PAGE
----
It will be the greatest Royal event, held in one place, that Shropshire has ever seen, Mr Heber-Percy told Shropshire Life.

It gives us an incredible opportunity to get people throughout the county working together - from young children to the older generations - to show as wide an audience as possible what we as a county have achieved over the last 60 years; all our triumphs, like the growth of Telford, agriculture, volunteering and particularly education and our great faith in our young people who will be taking the county forward into the future.

The Queen in Ironbridge: Looking back at the Queens 2003 visit

Many months of meticulous planning go in to organising Royal visits. Nothing is left to chance.

By the time the Queen steps out of her Royal car to cheering flag-waving crowds, each leg of her visit has been worked out with regimental precision. Every detail has been discussed with Buckingham Palace, every move approved and county organisers have rehearsed and timed the route many times over.

The timing is absolutely fundamental if people are not going to be disappointed and left hanging about, explained Simon Kenyon-Slaney, the deputy chairman of Ironbridge Gorge Trust who was involved in the Queens last visit to Shropshire in 2003.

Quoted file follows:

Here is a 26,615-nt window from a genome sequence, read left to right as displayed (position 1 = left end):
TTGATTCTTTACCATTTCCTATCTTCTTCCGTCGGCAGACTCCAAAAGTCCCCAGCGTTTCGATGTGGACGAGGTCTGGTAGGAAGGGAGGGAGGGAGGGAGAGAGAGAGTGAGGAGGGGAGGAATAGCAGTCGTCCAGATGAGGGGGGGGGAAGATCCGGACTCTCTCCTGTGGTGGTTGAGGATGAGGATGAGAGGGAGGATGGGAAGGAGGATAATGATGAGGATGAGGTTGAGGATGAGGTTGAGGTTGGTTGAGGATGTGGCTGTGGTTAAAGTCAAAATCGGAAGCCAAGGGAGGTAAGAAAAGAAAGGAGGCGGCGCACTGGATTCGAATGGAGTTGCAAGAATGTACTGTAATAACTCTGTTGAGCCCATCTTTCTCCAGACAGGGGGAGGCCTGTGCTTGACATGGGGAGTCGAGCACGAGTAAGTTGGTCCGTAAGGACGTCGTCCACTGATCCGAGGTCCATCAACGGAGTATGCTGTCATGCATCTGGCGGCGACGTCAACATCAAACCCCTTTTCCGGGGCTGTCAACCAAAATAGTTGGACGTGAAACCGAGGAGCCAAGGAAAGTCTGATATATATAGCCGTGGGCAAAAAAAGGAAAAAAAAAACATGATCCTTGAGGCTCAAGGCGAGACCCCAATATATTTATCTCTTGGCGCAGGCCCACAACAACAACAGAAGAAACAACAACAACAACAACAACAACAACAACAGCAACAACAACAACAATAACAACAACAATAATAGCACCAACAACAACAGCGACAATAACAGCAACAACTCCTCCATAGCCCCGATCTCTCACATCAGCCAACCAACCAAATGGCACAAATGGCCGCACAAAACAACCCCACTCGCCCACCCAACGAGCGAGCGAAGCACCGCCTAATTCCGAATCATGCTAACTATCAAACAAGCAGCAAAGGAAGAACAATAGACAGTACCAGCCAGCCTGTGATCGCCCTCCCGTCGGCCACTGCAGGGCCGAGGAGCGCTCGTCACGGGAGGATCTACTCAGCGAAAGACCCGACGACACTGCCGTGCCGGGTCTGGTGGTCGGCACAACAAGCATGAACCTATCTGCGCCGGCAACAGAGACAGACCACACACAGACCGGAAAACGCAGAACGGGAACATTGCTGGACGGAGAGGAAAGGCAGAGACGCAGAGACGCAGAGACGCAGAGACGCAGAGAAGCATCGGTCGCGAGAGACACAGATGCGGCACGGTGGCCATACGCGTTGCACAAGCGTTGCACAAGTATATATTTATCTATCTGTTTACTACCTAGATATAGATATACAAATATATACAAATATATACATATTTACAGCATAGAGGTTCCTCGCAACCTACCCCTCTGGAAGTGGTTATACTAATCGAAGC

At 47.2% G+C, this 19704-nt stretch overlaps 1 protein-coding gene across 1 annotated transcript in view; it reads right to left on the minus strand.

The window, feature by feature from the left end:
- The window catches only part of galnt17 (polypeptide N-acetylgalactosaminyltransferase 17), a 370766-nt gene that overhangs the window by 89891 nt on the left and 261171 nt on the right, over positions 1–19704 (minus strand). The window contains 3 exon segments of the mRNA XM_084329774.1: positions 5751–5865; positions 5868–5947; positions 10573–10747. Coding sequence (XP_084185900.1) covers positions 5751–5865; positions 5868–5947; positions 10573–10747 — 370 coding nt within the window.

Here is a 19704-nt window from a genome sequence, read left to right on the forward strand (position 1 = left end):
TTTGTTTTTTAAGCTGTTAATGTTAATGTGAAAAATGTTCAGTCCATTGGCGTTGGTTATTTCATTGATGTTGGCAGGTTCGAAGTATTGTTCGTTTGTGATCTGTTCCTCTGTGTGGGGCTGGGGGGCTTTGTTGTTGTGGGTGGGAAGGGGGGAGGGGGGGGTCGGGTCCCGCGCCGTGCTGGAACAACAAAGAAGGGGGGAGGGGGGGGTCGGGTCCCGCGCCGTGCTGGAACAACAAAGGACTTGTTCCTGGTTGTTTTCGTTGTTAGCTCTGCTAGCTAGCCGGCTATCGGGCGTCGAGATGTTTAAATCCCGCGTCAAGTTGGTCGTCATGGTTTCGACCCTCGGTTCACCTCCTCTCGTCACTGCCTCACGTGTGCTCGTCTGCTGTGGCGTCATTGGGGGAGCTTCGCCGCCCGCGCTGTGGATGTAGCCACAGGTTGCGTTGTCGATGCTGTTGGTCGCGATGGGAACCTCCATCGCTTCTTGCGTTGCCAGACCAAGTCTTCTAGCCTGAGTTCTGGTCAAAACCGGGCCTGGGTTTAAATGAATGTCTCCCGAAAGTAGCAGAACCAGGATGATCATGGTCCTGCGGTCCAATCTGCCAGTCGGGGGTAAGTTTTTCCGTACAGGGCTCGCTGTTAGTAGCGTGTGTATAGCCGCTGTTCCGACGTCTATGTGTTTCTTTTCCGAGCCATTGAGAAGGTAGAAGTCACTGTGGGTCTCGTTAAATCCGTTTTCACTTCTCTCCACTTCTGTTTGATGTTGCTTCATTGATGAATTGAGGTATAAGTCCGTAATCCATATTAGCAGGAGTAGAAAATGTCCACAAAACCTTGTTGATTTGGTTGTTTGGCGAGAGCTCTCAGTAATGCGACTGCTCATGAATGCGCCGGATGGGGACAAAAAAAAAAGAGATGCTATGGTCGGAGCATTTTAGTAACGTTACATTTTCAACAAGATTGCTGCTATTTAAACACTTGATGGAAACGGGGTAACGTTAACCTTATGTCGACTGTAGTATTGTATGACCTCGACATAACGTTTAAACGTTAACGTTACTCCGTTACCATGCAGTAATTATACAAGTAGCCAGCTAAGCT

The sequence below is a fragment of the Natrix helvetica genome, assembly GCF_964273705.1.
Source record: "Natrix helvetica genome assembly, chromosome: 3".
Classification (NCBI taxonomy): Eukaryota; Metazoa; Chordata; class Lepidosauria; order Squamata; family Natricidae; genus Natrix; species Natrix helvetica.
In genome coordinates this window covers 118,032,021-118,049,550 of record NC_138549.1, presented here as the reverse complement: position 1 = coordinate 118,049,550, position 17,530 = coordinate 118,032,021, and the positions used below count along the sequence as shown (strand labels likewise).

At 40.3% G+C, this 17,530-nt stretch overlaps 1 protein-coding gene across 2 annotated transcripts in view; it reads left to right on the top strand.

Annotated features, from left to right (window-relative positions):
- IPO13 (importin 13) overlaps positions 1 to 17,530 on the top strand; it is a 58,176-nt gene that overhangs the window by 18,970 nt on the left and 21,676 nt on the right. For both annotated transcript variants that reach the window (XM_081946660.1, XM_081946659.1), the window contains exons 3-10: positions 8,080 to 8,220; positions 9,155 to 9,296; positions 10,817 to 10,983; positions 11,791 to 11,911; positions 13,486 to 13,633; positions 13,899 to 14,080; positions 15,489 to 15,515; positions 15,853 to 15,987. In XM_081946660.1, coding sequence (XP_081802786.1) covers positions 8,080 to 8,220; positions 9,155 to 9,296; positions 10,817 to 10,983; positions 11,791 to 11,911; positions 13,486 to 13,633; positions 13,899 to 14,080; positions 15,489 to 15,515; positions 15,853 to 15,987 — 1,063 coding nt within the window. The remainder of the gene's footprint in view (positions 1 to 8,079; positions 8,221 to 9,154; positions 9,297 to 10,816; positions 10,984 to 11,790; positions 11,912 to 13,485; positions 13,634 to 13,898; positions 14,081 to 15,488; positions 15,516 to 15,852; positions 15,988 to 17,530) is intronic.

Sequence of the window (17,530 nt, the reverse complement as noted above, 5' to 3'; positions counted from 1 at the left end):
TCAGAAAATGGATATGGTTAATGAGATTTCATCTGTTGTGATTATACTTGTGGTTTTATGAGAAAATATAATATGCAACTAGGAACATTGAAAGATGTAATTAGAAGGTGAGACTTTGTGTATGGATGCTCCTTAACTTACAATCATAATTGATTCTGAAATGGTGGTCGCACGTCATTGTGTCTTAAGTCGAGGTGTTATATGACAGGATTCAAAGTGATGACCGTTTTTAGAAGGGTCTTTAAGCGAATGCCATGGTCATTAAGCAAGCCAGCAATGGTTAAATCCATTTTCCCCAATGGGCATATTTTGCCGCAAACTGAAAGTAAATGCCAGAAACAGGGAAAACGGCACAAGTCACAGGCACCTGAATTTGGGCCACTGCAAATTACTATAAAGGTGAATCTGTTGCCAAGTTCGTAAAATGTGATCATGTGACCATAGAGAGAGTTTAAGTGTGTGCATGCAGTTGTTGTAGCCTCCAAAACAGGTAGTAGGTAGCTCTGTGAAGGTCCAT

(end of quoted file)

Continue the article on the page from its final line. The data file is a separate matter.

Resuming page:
And the Queen, who is known to be a stickler for punctuality, hates to keep the crowds waiting.

We try and make it as an engaging visit as possible for the Queen and the Duke of Edinburgh and include some things that they have a particular interest in, said Mr Kenyon-Slaney, who was then Vice-Lord Lieutenant of Shropshire.

During the 2003 visit, which took in Telford, Coalbrookdale, Ironbridge, Much Wenlock, Craven Arms and Ludlow, the Duke was certainly interested in what he was shown.

He was taken to Coalbrookdale and afterwards we were to meet up with the Queen at the Iron Bridge, so we had a difficult job of synchronising. Protocol requires that the Queen is the last to arrive, said Mr Kenyon-Slaney.

But the Duke of Edinburgh was so interested in what was going on at Coalbrookdale that he kept chatting and they didnt get him down to the bridge until after the Queen had arrived. There was a bit of fist waving!

Between Much Wenlock and Craven Arms the Royal party stopped for a brief visit to see some prized race horses, much to the delight of the Queen who herself is a champion race horse owner.

The tour ended at Ludlow Castle on what was a perfect sunny day. While things ran smoothly for the Royal visitors the Queen serene and unruffled as ever through the entire visit - not all happened as planned in Ludlow for Mr Kenyon-Slaney, whose job it was to escort the Duke. For various reasons the car that was supposed to drive my wife and me from one event to the other couldnt get through, so I had to walk in my official regalia, clanking a sword along the pavement, and arrived at the castle huffing and puffing!